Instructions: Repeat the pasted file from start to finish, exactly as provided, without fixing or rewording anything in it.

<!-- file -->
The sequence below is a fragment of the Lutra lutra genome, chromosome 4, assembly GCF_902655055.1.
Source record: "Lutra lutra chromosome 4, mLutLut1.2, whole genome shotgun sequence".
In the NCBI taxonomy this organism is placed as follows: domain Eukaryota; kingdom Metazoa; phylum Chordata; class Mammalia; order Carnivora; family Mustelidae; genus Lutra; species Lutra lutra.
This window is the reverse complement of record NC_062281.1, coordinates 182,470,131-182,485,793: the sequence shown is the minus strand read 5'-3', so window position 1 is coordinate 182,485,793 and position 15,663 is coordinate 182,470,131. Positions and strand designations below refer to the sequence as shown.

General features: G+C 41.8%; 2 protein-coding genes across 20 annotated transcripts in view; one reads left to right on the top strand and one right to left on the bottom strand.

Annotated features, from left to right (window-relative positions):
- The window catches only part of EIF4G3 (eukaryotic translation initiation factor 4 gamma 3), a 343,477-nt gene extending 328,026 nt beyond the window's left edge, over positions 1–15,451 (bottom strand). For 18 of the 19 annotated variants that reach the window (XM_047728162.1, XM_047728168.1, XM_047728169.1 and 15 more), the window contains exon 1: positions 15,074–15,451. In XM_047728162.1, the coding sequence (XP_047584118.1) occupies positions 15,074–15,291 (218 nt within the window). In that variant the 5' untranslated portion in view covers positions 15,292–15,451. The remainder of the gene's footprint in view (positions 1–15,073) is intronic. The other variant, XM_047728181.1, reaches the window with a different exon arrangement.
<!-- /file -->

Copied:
The sequence below is a fragment of the Lutra lutra genome, chromosome 4, assembly GCF_902655055.1.
Source record: "Lutra lutra chromosome 4, mLutLut1.2, whole genome shotgun sequence".
In the NCBI taxonomy this organism is placed as follows: domain Eukaryota; kingdom Metazoa; phylum Chordata; class Mammalia; order Carnivora; family Mustelidae; genus Lutra; species Lutra lutra.
This window is the reverse complement of record NC_062281.1, coordinates 182,470,131-182,485,793: the sequence shown is the minus strand read 5'-3', so window position 1 is coordinate 182,485,793 and position 15,663 is coordinate 182,470,131. Positions and strand designations below refer to the sequence as shown.

General features: G+C 41.8%; 2 protein-coding genes across 20 annotated transcripts in view; one reads left to right on the top strand and one right to left on the bottom strand.

Annotated features, from left to right (window-relative positions):
- The window catches only part of EIF4G3 (eukaryotic translation initiation factor 4 gamma 3), a 343,477-nt gene extending 328,026 nt beyond the window's left edge, over positions 1–15,451 (bottom strand). For 18 of the 19 annotated variants that reach the window (XM_047728162.1, XM_047728168.1, XM_047728169.1 and 15 more), the window contains exon 1: positions 15,074–15,451. In XM_047728162.1, the coding sequence (XP_047584118.1) occupies positions 15,074–15,291 (218 nt within the window). In that variant the 5' untranslated portion in view covers positions 15,292–15,451. The remainder of the gene's footprint in view (positions 1–15,073) is intronic. The other variant, XM_047728181.1, reaches the window with a different exon arrangement.